TMS is a treatment where strong magnetic fields are used to stimulate the brain through a simple coil held to the head. It is a potential alternative treatment for depression and auditory hallucinations (in schizophrenia). Researchers at Black Dog Institute are currently seeking adolescents with depression (15 to 18 years) and people with schizophrenia for their research treatment studies. Contact details:

The Australian Foundation for Mental Health Research

Mission: To fund scientifically researched community initiatives and interventions for mental health problems and to promote mental health literacy and stigma reduction through national mental health awareness-raising activities. Vision: To decrease the prevalence of common mental health disorders in Australia and to increase community understanding of mental health issues. Contact details: The Australian Foundation for Mental Health Research, Building 63, The Australian National University, Canberra 0200, ph: (02) 6125 2741, fax: (02) 6125 0733, email: [email protected]


The Australian Mental Health Reference Guide, developed by Eli Lilly Australia, can be downloaded from the following address:
It contains crisis telephone numbers plus information on mental health peak bodies, general mental health organisations and organisations by issues/conditions for all Australian States and Territories.

Youth Studies Australia back issues and articles

If you are a subscriber to the electronic version of Youth Studies Australia, you can access all back issues of YSA that are online on this website.

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Young people's experiences of mental health care: Implications for the headspace: National Youth Mental Health Foundation, by Anjalee Cohen, Sharon Medlow, Norm Kelk, Ian Hickie and Bradley Whitwell
v.28, n.1, 2009, pp.13-20. View summary | Full text: HTML | PDF

Aggression management training for youth in behaviour schools: A quasi-experimental study, by Anna Wheatley, Rachael Murrihy, Jacobine van Kessel, Viviana Wuthrich, Louise Rémond, Rebekka Tuqiri, Mark Dadds and Antony Kidman
v.28, n.1, 2009, pp.29-36. View summary | Full text: HTML | PDF

Gatekeeper training for youth workers: Impact on their help-seeking and referral skills, by Tania Cartmill, Frank Deane and Coralie Wilson
v.28, n.1, 2009, pp.5-12. View summary | Full text: HTML | PDF

Rethinking the digital divide: Findings from a study of marginalised young people's information communication technology (ICT) use, by Michelle Blanchard, Atari Metcalf, Jo Degney, Helen Herrman and Jane Burns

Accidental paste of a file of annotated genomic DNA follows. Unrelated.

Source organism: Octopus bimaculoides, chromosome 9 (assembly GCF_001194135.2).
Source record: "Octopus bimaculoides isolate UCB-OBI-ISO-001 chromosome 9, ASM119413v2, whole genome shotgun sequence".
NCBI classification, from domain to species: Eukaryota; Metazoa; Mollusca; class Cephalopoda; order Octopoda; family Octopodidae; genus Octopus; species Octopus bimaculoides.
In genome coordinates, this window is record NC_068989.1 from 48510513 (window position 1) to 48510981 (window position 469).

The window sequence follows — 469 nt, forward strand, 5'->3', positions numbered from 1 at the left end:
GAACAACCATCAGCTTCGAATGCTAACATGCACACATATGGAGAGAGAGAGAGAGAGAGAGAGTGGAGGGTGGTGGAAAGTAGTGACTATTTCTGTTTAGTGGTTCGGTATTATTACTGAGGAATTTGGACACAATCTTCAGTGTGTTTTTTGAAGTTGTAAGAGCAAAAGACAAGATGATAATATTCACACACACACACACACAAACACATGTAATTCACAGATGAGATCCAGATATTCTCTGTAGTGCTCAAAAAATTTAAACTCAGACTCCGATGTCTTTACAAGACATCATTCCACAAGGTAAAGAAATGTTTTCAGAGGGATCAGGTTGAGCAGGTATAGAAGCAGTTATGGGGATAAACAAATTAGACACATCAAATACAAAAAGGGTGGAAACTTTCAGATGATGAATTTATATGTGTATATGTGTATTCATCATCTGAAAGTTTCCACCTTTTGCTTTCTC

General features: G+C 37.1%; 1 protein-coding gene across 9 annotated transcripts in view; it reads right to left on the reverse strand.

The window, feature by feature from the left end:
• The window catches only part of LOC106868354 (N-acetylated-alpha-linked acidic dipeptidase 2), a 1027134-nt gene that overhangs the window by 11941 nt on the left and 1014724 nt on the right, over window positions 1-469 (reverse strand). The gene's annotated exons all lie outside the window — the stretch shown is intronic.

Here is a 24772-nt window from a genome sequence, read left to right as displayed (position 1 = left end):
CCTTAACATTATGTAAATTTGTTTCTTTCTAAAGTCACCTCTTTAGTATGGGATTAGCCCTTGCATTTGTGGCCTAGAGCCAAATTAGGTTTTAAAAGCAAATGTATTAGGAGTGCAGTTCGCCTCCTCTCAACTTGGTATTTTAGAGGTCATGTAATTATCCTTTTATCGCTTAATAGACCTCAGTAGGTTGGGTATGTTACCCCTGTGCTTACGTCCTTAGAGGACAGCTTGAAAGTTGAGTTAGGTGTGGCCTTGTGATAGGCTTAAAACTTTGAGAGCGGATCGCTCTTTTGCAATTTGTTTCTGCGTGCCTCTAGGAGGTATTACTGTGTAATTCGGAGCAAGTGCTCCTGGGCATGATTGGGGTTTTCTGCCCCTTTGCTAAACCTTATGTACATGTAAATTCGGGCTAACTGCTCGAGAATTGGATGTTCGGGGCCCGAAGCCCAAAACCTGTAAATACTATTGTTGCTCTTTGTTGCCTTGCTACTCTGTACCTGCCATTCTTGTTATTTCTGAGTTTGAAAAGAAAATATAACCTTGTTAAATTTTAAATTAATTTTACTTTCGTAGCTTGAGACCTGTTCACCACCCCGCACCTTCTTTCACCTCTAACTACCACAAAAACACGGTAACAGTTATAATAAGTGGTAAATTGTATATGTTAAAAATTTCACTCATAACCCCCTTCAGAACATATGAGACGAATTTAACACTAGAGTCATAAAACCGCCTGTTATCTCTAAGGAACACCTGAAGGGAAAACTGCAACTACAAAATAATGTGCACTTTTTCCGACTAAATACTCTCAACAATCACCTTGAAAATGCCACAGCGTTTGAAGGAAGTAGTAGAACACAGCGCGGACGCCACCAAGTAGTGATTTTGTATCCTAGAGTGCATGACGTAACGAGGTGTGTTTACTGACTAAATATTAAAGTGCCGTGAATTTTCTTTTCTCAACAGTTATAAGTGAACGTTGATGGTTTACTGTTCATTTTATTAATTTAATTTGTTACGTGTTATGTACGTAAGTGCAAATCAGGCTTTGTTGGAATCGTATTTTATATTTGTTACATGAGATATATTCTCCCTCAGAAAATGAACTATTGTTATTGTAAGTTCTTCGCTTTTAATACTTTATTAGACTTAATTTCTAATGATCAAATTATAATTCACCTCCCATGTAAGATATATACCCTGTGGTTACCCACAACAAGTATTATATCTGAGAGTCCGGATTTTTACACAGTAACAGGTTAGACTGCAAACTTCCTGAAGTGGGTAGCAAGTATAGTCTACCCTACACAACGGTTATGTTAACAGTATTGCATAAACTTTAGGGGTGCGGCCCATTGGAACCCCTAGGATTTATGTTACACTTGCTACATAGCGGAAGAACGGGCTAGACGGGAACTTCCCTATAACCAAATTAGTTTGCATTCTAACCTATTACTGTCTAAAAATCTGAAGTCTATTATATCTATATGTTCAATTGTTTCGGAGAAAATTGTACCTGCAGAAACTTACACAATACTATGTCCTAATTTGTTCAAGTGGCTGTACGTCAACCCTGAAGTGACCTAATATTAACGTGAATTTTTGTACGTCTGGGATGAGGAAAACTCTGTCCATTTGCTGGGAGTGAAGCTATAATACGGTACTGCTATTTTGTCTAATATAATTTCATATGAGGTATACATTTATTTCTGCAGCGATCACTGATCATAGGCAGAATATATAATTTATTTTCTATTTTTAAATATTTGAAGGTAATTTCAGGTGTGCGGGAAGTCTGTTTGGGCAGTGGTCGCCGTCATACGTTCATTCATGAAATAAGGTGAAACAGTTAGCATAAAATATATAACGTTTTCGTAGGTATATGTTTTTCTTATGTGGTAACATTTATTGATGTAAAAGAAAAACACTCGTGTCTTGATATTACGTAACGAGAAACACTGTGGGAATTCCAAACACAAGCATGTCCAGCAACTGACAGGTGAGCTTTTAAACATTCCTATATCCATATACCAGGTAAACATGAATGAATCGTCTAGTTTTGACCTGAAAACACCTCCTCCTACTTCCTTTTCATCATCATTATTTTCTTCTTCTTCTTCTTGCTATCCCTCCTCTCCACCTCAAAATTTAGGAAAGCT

v.27, n.4, 2008, pp.35-42. (View summary)

Values and visions Youth and the failure of modern Western culture, by Richard Eckersley
v.27, n.3, pp.10-19; and v.14, n.1, 1995, pp.13-21.

yshareit: A project promoting the use of e-mental health resources among young people, by Caroline Spiranovic, Kate Briggs, Kenneth Kirkby, Caroline Mobsby and Brett Daniels
v.27, n.2, pp.52-60. (View summary)

The PATS peer support program: Prevention/early intervention for adolescents who have a parent with a mental illness, by  John Hargreaves, Lyndal Bond, Matt O'Brien, Danielle Forer & Liz Davies
Youth Studies Australia, v.27, n.1, pp.43-51. (View summary)

The social consequences of 'how the sibling died' for bereaved young adults, by Andrew McNess
v.26, n.4, pp.12-20.  (View summary)

Rural adolescents' attitudes to seeking help for mental health problems, by Kristy Francis, Candice Boyd, Damon Aisbett, Karyn Newnham and Krystal Newnham
v.25, n.4, 2006, pp.42-49.

Youth mental health: special edition
v.25, n.1, 2006. Contents:

  • Success and wellbeing: A preview of the Australia 21 report on young people’s wellbeing, by Richard Eckersley, Ani Wierenga and Johanna Wyn.

  • Where to from here? Guiding for mental health for young people with complex needs, by Andrew Bruun and Christopher Hynan.

  • Being true to oneself: The role of authenticity in promoting youth mental health, by William Hallam, Craig Olsson, Glenn Bowes and John Toumbourou.

  • Self-help support groups: Adding to the toolbox of mental health care options for young men, by Ann Dadich.

  • Health and wellbeing: How do young people see these concepts?
    Gary Easthope and Rob White.